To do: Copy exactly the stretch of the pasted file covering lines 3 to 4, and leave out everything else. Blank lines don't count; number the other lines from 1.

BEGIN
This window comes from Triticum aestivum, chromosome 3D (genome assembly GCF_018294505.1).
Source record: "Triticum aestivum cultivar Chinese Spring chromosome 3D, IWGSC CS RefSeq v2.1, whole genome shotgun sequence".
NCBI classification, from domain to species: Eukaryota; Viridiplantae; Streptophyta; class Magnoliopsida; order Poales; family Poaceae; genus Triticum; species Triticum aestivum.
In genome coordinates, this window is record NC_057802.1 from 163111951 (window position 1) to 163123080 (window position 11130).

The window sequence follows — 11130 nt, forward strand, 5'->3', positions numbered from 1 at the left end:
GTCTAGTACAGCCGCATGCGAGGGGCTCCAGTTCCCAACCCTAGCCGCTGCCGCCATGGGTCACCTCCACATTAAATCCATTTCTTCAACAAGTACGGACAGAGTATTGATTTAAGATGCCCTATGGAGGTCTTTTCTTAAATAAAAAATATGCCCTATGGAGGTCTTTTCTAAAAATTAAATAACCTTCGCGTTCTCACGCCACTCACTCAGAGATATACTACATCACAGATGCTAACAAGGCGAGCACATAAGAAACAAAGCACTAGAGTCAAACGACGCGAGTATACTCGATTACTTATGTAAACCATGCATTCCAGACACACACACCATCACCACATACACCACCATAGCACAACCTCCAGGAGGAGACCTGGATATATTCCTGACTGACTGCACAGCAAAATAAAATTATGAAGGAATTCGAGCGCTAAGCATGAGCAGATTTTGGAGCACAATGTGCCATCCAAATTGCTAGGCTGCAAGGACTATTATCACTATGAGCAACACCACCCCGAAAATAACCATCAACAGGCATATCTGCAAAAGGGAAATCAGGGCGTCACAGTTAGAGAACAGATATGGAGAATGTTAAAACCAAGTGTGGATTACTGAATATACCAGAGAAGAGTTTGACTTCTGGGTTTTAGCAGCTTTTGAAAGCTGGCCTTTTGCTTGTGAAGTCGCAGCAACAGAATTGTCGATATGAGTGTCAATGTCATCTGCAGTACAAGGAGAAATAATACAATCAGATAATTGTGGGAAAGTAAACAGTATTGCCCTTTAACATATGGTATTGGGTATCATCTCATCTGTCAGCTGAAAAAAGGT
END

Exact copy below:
NCBI classification, from domain to species: Eukaryota; Viridiplantae; Streptophyta; class Magnoliopsida; order Poales; family Poaceae; genus Triticum; species Triticum aestivum.
In genome coordinates, this window is record NC_057802.1 from 163111951 (window position 1) to 163123080 (window position 11130).